Often one of the first things that women hear when they are given the diagnosis of PCOS is that they will be infertile or at least have a challenging time getting pregnant. Such news can be devastating. What I prefer to tell women is that we know there is a problem, BUT we also know how to treat it! Sometimes there is a journey to health and fertility, but not always. Many women with PCOS can have successful pregnancies with only simple interventions.
When couples go for infertility testing, about half the time all the tests come back with normal results. Patients often find this reassuring, but as their doctor if there is nothing wrong, I don’t have anything to fix. I love to see infertility patients with PCOS because at least I know what the issue is that I need to correct: they are not ovulating regularly due to insulin resistance.
As I mentioned in my last post, diet and exercise are key to treating PCOS. Women with PCOS who loose just 10% of their body weight will often see a return to ovulation. Weight loss and Metformin will lead to ovulation 60% of the time. Metformin is safe to take at the time of conception. Continuing it during pregnancy has been the basis of debate and is provider dependent.
Pregnitude is a dietary supplement recently available in the US that has been shown to help women improve their fertility, especially women with PCOS. It contains folic acid and myo-inosol, which is derived from a B vitamin complex. Myo-inosol is a natural insulin sensitizer made by the human body. The product was the focus of an article in the August edition of The Female Patient that listed 2 small but significant scientific studies which found improved menstrual regularity and ovulation in those taking the supplement versus folic acid alone. 82% of women on the supplement ovulated within 3 months, while only 63% on folic acid alone ovulated. The supplement allowed women to ovulate much quicker as well, 24 days versus 40 days. Women undergoing IVF who took the supplement had significantly more eggs retrieved (12) on the supplement than those on placebo (8). The supplement is taken as a powder mixed in water twice a day and is available over the counter. The cost is ~$30 a month if ordered from their website or bought from Walgreens.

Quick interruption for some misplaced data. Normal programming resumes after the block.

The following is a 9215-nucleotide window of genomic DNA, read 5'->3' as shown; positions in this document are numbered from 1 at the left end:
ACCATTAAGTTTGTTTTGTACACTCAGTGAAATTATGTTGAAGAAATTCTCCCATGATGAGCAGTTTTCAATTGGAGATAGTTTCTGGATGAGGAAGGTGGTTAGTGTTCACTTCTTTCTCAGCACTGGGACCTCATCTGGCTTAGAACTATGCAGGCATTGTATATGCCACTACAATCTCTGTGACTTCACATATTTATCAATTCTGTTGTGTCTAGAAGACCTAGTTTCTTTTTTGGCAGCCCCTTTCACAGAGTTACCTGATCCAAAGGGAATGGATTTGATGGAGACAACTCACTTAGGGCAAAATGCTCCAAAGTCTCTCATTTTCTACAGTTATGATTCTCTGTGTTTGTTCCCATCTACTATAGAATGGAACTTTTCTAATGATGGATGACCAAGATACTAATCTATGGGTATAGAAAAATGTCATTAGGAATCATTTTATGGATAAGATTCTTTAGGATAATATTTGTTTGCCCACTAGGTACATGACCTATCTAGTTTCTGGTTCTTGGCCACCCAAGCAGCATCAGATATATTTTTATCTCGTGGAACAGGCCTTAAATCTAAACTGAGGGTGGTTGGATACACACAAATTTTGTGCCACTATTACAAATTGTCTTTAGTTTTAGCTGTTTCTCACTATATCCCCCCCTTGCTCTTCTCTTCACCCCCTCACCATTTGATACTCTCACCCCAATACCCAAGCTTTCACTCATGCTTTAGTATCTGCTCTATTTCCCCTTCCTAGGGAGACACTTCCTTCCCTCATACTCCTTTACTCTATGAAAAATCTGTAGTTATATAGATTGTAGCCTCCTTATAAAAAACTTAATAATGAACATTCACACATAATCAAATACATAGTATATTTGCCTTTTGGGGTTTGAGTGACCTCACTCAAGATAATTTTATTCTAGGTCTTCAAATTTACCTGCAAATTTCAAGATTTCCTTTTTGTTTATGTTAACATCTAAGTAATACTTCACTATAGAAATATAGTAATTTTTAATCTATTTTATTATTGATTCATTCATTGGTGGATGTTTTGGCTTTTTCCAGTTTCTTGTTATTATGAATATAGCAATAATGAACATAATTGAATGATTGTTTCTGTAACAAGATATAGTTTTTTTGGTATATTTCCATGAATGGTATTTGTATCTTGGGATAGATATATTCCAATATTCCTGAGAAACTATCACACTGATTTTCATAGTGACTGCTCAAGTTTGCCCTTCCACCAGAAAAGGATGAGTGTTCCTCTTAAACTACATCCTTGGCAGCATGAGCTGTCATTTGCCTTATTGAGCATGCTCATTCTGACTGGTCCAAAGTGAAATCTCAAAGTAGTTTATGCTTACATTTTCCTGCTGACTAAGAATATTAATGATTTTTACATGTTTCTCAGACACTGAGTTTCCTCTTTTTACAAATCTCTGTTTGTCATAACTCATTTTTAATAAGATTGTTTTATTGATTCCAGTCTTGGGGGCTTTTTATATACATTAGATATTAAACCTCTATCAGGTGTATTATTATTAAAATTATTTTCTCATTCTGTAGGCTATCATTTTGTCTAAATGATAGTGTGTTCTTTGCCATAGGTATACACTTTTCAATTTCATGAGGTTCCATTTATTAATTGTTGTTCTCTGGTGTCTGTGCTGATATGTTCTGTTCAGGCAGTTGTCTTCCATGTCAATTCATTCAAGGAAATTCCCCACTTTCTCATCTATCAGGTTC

Almost daily, I get requests for a ‘more natural’ option for fertility and Pregnitude appears to be the perfect answer. It also appears ideal for women who don’t meet the definition of infertility (one year of trying without conceiving) but are frustrated that conception seems to be taking longer than they think it should.
When diet, exercise and Metformin have not resulted in pregnancy, then it may be time to discuss Clomid. Mention the words ‘fertility drugs’ and people see visions of women getting shots in the butt, seven babies and a reality show. Clomid is the mildest of the fertility medications. It has a risk of twins of 10% but triplets or higher is extremely rare. Clomid is taken for 5 days during the cycle and has an ovulation rate of 70%. Clomid is inexpensive at less than $50 a month. So if you can’t afford Clomid, you likely can’t afford a baby.
To monitor if Clomid is working, your doctor will either perform ultrasounds or check progesterone levels at different points of your cycle. Once you have found a dose of Clomid that produces ovulation, you will usually conceive within 3-6 months. If you haven’t conceived in 6 months, the likelihood that you will is extremely low, so additional therapies should be considered. This is the point where I will refer my patients to a reproductive endocrinologist (infertility specialist).
Clomid is an estrogen receptor modulator. It acts to starve your body of estrogen for 5 days, tricking your ovaries into ovulating. A lot of women report significant hot flushes and mood swings during the 5 days they are on the medication. Like estrogen itself, it can increase your risk of blood clots, so it should not be taken if you have a history of DVT or stroke.
PCOS does not have to be synonymous with infertility. PCOS can present challenges for those wishing to conceive, but these challenges can often be overcome with minimal interventions. For more on the diagnosis of PCOS, see the first post in this series.
Sources for this series of posts include: Clinical Gynecologic Endocrinology and Infertility, Seventh Edition pages 465-498; Summary from Up to Date; ACOG technical bulletin #109, in addition to the article from The Female Patient that was linked to within the post.
What fertility interventions have you taken in order to become pregnant with PCOS?